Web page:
Writing documentation is the kryptonite for software engineers. It’s this thing we have to do after we finish all the interesting work and since we did all the interesting work we know everything about it so why do we need to document it? This idea it’s definitely exaggerated but I did have a version of these feelings in my first years as a software engineer. And this is ironic because during that time the top learning place for me was actually documentation (I remember always having a tab open with the Django documentation site). There was difference though - it was good written documentation that was helping me while I was writing and dreading the bad kind.
Later in my career I had the chance to take on a project of documenting a large codebase (300K lines of code, 150 services) from the position of the person who knows the most about it as I’ve been part of the team for 5 years and the feedback I got on the documentation was very positive. The principles that helped me were strangely close to the way a good software product is built. Here are some of them.
You have to know your customers! Is your documentation for other developers? If yes, is it for new joiners? Is it for senior members of the team? Do product people read this documentation?
All these questions are valid ones and if you ask people from each category they will definitely say they need some documentation and things can go out of control. As with real customers it’s better to observe their behavior. Good places to observe your customers are:
- your company chat - a lot of noise in there but there should channels dedicated for questions
- team stand ups - probably the easiest and most valuable since people talk about their blockers
- planning sessions - there will be higher estimates when unknowns are involved
- all software engineers - if documentation is missing people are the source of information, make a pact with all the people in your team to take notes on questions they get asked an group them in user categories
Putting Customer Research Together
In my case research showed that people usually look to put ideas in context and information about processes we collectively put together but never documented and audience was mostly software developers. The categories I stared with were:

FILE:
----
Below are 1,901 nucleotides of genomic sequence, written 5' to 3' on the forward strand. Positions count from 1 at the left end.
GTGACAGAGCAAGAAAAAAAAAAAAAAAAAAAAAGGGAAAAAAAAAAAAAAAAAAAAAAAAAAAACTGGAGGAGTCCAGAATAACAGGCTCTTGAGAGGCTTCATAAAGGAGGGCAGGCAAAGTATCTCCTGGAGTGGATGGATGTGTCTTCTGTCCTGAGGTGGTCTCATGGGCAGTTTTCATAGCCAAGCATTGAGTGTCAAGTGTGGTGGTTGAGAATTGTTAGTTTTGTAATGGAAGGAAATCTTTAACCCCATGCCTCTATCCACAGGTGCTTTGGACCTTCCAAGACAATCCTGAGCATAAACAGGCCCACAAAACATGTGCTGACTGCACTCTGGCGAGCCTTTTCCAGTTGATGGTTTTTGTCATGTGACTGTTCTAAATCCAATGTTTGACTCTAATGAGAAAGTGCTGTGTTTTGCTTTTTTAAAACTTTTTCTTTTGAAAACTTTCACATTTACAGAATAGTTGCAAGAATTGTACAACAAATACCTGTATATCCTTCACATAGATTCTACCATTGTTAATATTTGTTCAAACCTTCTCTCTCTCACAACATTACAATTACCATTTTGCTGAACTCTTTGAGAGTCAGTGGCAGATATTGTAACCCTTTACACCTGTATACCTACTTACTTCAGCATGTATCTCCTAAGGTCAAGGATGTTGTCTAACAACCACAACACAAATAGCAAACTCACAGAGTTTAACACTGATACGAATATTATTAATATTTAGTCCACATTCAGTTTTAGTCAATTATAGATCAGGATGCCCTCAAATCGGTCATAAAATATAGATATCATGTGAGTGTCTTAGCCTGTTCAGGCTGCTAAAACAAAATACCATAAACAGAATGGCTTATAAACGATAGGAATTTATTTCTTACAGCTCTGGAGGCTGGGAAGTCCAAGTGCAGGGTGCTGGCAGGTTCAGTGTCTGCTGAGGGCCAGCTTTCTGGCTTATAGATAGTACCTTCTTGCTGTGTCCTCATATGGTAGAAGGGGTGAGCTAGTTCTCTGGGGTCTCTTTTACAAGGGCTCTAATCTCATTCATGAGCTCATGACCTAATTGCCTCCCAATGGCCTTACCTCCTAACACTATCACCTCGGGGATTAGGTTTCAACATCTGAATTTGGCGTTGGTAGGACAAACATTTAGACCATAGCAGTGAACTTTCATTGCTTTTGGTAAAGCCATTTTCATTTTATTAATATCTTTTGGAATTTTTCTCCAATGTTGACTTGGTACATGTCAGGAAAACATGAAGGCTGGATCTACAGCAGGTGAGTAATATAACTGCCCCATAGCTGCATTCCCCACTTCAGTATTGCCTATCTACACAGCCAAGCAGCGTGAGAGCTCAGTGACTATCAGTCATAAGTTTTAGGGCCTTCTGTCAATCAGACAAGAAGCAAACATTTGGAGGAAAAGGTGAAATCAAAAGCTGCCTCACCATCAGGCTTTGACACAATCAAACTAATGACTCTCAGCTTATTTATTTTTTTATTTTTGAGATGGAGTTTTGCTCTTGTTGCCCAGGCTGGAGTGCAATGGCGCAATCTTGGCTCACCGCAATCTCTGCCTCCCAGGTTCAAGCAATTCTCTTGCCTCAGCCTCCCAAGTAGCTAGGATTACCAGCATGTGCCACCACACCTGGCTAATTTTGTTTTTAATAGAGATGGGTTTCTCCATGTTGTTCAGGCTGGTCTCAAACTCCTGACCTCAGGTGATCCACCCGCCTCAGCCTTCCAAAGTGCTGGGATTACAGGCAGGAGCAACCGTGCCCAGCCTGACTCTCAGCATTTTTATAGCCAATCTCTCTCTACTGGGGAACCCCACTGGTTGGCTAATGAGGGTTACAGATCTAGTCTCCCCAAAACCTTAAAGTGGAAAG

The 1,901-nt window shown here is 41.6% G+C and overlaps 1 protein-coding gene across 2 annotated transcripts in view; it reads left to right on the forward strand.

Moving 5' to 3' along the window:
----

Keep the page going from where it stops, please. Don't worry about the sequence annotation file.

Each team has to have some principles. This section outlined ours and gave the context around them. For example, we were in the middle of migrating to Go from Python and one of our principles was
Any new service has to be written in Go. Principles in general help to solve debates on tech solutions. Whenever you have two solutions they will give you a framework to evaluate them. I guess this is a topic for another blog post.
This section gives a birds high view of how the project is implemented. This is a good place to state any frameworks you’re using, communication protocols, database technologies etc. Don’t get into too much depth about the technologies, you can link to their official documentation page so people can go read about them.
This part may include system diagrams. We’ll discuss about how to manage these below.
Here is an overview about how the team works. How we do planning, how we run the daily standup, TDD, BDD and any other things people need to know about working with the team. You can think about this as an extended contributing guide.
How to guides
Documentation is this section will be the response of “How do I do X?” where X can be pretty much anything. We added documentation for running database migrations, managing testing accounts, running a CI job etc.
This section will get the most changes in your project’s lifetime.
If you are on-call you don’t want to lose time to go through all steps of a how to guide. You probably already know most of the things since you are expected to wake up during the night and solve problems. THe runbooks are here to help you with ready to run commands without a lot of context around them.